SWAMP 2018 Report

This report is a summary of SWAMP activities to date. The following is from the Executive Summary.SWAMP_2018_Report_tn

“SWAMP undertook the assessment and mapping process the summer following its formation. Over the period from 2014 to 2018 SWAMP produced three wetland assessment and mapping reports as well as a report on Species at Risk. In 2018 detailed mapping of wetlands in the Bonanza Creek watershed was performed.

Prior to SWAMP’s initiation, the Slocan River Streamkeepers Society (SRS) had commissioned two studies, an Aquatic Habitat Index (AHI) of the Slocan River and a Sensitive Environment Index (SEI) of the offsetting riparian areas. The Columbia Basin Watershed Network (CBWN) in cooperation with Selkirk College sponsors a summer mapping program with the result that the SEI and AHI have been merged into one map for SWAMP.

The Slocan Lake Research Center (Richard Johnson) (SLRC) also works with the Selkirk College Geomatics department by providing a list of projects that students might want to undertake as a term project. This resulted in aquifer mapping in the upper Slocan River Valley in 2015. This project, aquifer mapping, will be expanded and will continue. In 2017 a Selkirk student undertook an evaluation of remote sensing methods to identify potential wetlands in a watershed. Both of these projects were inspired by SWAMP.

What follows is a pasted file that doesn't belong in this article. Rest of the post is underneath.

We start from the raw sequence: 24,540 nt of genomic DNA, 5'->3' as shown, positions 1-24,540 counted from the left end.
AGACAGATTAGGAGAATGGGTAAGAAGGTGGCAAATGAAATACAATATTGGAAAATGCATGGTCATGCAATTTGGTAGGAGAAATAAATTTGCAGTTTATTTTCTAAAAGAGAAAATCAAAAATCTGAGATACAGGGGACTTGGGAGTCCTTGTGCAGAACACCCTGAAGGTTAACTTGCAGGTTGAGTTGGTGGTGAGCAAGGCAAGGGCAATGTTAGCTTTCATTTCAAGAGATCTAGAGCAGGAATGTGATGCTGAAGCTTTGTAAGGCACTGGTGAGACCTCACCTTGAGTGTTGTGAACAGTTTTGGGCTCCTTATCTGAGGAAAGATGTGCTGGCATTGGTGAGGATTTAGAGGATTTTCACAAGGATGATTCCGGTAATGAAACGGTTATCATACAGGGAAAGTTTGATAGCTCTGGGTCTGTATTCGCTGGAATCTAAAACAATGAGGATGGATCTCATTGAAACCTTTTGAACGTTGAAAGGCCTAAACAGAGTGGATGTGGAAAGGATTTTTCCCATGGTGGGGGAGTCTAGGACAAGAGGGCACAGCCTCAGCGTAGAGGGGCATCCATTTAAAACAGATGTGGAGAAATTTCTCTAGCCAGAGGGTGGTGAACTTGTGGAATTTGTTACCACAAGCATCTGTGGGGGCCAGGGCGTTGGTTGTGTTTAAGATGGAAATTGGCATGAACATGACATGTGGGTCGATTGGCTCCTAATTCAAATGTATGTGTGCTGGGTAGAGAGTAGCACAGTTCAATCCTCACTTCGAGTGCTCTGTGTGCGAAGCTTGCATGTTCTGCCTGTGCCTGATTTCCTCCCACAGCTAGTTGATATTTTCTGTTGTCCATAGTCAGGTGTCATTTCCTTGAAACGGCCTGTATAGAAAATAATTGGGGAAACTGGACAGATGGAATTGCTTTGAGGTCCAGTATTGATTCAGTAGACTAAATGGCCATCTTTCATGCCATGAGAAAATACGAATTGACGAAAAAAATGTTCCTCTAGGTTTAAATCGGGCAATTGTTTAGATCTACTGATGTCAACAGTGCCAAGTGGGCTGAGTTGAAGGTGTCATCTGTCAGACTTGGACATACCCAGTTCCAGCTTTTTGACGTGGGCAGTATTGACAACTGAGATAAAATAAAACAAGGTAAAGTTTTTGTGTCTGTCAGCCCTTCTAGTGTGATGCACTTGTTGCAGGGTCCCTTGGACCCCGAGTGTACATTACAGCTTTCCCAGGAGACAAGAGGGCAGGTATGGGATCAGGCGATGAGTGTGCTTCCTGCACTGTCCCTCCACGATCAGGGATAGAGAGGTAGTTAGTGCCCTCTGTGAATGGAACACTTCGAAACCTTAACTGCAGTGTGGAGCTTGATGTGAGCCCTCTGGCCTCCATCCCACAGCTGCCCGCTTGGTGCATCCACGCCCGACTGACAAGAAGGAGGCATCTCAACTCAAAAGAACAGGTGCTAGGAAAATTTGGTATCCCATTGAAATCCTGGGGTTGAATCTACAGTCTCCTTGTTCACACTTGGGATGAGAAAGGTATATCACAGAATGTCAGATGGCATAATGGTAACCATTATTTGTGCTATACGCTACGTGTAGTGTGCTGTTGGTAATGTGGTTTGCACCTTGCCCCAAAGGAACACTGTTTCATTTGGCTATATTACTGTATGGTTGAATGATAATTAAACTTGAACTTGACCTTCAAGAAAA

SWAMP also spawned a series of projects that continue under a life of their own. Developing protocols to use Benthic Invertebrates to measure wetland health is an ongoing research project by Integrated Ecological Research (Darcie Quamme) under the SWAMP collaborative. Two wetland restoration projects are underway under the direction of the Slocan River Streamkeepers Society. In 2018 a group, deriving its nucleus from SWAMP members, initiated the Bonanza Biodiversity Corridor committee to study and protect that area at the northern end of the Slocan Watershed. The SWAMP 2018 Mapping supports that work.

Two Acoustic Recording Units (ARU’s) have been acquired and are managed by SLRC. They record bird and frog vocalizations and have been deployed at various wetlands to document the “singers” each spring. This baseline data gathering will continue, especially in the wetland restorations mentioned above.”

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Crooked Horn Farm Wetland 2018